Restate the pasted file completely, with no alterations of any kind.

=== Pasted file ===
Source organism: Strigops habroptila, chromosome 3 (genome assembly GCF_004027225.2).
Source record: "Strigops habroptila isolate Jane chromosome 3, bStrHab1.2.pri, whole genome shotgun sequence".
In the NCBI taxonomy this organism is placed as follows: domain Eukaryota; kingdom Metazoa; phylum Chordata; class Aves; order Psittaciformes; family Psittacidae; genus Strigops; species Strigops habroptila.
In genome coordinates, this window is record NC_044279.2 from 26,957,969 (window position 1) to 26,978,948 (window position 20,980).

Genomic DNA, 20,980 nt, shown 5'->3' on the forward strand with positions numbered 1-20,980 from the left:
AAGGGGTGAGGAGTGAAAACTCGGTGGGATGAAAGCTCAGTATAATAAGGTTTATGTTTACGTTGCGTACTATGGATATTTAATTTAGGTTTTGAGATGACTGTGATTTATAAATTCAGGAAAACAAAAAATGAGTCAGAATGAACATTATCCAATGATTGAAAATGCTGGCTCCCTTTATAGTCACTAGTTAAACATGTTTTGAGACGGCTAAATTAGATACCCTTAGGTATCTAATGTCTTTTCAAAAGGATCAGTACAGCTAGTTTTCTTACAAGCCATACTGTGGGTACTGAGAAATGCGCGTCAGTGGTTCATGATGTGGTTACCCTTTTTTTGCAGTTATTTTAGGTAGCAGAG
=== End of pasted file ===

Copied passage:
Source organism: Strigops habroptila, chromosome 3 (genome assembly GCF_004027225.2).
Source record: "Strigops habroptila isolate Jane chromosome 3, bStrHab1.2.pri, whole genome shotgun sequence".
In the NCBI taxonomy this organism is placed as follows: domain Eukaryota; kingdom Metazoa; phylum Chordata; class Aves; order Psittaciformes; family Psittacidae; genus Strigops; species Strigops habroptila.
In genome coordinates, this window is record NC_044279.2 from 26,957,969 (window position 1) to 26,978,948 (window position 20,980).

Genomic DNA, 20,980 nt, shown 5'->3' on the forward strand with positions numbered 1-20,980 from the left:
AAGGGGTGAGGAGTGAAAACTCGGTGGGATGAAAGCTCAGTATAATAAGGTTTATGTTTACGTTGCGTACTATGGATATTTAATTTAGGTTTTGAGATGACTGTGATTTATAAATTCAGGAAAACAAAAAATGAGTCAGAATGAACATTATCCAATGATTGAAAATGCTGGCTCCCTTTATAGTCACTAGTTAAACATGTTTTGAGACGGCTAAATTAGATACCCTTAGGTATCTAATGTCTTTTCAAAAGGATCAGTACAGCTAGTTTTCTTACAAGCCATACTGTGGGTACTGAGAAATGCGCGTCAGTGGTTCATGATGTGGTTACCCTTTTTTTGCAGTTATTTTAGGTAGCAGAG